A very common thought that comes to me on the lake is how very different it looks when you're sitting a few inches off the water, versus how it looks from shore.  And the word I use over and over again with the lake is "bouncy". Sometimes I feel more nervous in "1 foot water" on the lake than I do in 2-3 foot water in the Mississippi Sound, where the water tends to "roll" in and out.
kayak lake pontchartrain

kayak lake pontchartrain

kayak lake pontchartrain

kayak lake pontchartrain

kayak lake pontchartrain

kayak lake pontchartrain new orleans

Between West End Park/Southern Yacht Club and the Seabrook launch, the entire shoreline is the concrete steps I mentioned earlier, so there is a lot of reflective energy in the waves. There are 2 canals and an entrance to Bayou St John (though there is a flood control structure that prevents actual entry to the bayou) in this stretch of the lake. The V-shaped inlets are lined with these concrete steps, so these three spots can sometimes have pretty confusing energy also, as the energy reflects back and forth. But when calm, each of these can be nice little diversions or break areas, if you feel like exploring, though the entry to Bayou St John can be very shallow(and again, you can't paddle through the gates). 

With some curves to the shoreline, you can paddle a straight line and go from being a few feet from the steps to being several hundred yards from shore, and then back right next to the steps again. So pay attention if you're not comfortable being that far from land in the current conditions. These curves also tend to make the energy in the water change as the direction of the wind and waves changes relative to the geometry of the shoreline. On my typical paddle from the yacht club, east past UNO, conditions will feel pretty different several different times as I make that out-and-back trip.

As I mentioned earlier, I've only gone west from the West End/Breakwater Drive launch 2 or 3 times, and never past the Causeway, for no particular reason. For some reason, I just like going east, paddling parallel to Lakeshore Drive, chatting with the folks fishing or relaxing on the steps, seeing the runners and cyclists moving along the road. Spending time along Lakeshore Drive is a part of growing up in New Orleans, and it's nice enjoying it from a very different perspective. It's a 3rd person perspective, watching the very familiar scenes just a few feet or yards away, but being in a very different environment, very engaged with the water and weather. And, if you do have any sort of trouble, there is usually someone who can see or hear you.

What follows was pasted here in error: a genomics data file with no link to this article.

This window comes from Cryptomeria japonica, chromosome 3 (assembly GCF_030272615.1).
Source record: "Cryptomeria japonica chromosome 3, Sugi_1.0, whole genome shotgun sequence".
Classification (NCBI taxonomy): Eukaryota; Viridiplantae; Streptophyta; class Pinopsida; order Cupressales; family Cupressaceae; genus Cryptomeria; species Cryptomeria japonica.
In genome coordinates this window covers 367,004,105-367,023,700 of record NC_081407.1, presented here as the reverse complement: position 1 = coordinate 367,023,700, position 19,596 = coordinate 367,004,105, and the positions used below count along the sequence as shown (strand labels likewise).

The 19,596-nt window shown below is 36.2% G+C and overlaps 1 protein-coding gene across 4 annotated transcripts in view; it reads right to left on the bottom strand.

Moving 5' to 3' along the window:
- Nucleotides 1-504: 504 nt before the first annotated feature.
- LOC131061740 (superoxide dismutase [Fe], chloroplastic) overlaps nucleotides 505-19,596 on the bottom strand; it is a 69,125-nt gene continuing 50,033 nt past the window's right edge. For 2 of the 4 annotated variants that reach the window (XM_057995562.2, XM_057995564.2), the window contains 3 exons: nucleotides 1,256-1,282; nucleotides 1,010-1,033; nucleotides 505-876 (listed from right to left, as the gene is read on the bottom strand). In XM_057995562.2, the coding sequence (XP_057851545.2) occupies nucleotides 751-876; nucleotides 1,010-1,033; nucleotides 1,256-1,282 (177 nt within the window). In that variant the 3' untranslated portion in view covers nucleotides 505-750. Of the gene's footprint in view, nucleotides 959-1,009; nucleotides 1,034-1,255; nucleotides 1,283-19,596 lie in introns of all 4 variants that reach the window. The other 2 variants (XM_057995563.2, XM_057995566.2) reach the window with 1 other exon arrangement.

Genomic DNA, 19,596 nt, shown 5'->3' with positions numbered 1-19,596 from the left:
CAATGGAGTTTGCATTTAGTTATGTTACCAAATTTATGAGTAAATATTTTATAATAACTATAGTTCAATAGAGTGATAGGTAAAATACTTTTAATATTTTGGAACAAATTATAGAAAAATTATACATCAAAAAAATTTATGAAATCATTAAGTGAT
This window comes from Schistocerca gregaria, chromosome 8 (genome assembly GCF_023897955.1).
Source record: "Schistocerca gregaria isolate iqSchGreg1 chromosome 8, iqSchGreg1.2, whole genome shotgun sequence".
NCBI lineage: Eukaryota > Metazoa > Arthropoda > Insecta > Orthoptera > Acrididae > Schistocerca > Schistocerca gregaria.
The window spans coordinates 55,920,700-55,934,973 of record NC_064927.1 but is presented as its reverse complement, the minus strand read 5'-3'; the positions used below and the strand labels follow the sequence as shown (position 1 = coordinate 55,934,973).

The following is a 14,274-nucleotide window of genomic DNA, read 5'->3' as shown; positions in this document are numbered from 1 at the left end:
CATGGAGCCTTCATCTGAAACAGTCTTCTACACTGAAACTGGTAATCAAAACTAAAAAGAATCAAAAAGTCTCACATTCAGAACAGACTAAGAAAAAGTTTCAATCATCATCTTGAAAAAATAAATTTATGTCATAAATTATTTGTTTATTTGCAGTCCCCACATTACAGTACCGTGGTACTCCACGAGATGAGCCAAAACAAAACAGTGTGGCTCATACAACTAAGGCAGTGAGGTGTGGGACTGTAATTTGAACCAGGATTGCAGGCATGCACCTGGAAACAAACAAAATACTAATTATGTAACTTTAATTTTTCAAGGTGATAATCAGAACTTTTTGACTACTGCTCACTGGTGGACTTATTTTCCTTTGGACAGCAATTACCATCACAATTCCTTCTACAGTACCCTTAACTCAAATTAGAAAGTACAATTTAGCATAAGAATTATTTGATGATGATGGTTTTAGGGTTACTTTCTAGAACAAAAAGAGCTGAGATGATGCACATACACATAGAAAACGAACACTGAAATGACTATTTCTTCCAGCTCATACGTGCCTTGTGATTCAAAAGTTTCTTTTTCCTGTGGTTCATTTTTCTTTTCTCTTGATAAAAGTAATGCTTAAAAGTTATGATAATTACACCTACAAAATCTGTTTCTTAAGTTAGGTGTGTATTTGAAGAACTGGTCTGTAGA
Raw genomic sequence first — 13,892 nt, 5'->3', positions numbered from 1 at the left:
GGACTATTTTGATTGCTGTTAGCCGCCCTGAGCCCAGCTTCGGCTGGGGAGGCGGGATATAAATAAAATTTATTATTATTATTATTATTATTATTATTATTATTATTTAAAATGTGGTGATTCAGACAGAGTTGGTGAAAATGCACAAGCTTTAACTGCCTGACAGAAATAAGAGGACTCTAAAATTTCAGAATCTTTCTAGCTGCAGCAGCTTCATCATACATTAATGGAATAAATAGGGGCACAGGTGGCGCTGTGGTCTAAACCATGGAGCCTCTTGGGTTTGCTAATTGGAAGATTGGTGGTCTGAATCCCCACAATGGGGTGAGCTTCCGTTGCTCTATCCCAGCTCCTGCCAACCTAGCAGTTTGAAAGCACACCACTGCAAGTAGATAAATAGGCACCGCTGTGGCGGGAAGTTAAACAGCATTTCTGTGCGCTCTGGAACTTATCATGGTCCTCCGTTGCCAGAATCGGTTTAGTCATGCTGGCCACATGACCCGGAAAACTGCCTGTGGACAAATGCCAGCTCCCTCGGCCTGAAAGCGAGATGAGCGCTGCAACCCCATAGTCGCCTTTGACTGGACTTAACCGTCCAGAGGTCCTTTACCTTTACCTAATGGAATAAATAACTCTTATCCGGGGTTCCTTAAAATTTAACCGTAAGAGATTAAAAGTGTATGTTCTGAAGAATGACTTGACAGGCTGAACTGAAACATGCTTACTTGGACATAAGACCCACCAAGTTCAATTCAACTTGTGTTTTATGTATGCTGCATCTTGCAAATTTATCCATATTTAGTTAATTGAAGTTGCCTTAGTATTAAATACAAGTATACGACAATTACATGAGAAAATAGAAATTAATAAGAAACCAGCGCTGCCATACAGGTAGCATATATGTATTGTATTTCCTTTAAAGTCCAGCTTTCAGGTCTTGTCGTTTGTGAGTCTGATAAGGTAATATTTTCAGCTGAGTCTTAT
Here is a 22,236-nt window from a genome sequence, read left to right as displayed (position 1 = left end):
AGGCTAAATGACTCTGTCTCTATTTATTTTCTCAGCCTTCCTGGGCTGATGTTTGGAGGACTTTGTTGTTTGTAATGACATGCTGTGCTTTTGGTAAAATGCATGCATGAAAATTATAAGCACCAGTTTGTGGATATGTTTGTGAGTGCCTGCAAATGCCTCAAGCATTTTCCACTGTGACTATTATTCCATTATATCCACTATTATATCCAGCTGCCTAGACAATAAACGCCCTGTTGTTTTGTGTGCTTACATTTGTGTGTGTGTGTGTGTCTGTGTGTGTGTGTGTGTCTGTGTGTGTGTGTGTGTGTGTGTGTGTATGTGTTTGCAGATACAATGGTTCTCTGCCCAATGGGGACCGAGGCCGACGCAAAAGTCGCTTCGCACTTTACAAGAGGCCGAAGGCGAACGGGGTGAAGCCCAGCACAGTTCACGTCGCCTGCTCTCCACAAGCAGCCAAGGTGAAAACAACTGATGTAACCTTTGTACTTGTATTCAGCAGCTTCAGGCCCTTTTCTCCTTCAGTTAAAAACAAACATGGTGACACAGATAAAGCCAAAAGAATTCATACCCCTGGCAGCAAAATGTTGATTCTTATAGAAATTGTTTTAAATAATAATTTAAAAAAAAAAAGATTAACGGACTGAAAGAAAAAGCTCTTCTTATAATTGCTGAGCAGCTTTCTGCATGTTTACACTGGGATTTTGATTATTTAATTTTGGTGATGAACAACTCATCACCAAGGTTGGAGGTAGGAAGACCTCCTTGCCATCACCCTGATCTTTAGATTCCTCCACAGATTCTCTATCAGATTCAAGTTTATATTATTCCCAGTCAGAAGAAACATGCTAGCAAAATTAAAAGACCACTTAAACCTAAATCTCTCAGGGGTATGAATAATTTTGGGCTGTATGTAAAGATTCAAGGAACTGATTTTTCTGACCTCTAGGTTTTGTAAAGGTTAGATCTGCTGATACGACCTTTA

Lake Pontchartrain is just another example of a great slice of nature and paddling fun, right in the city. This post only refers to paddling along the south shore of the lake, but as you may see in some of my other posts, some of the other routes I've written about involve sections of the lake. And those are very different experiences. For example, when you enter the lake from Cane Bayou, it's all sand and grass, and (usually) very shallow for the first few yards along the shore. This softens the energy, as the marsh absorbs the energy instead of bouncing it back out at you as the south shore steps do.

So, as always, do your homework, be smart and know your limits, and take advantage of this beautiful lake.


  1. Emilie DannenbergMay 28, 2021 at 4:27 PM

    Paddled Bonnabel to Seabrook today , experienced everything you mentioned here. Good info.

  2. Good read. Greetings from Illinois.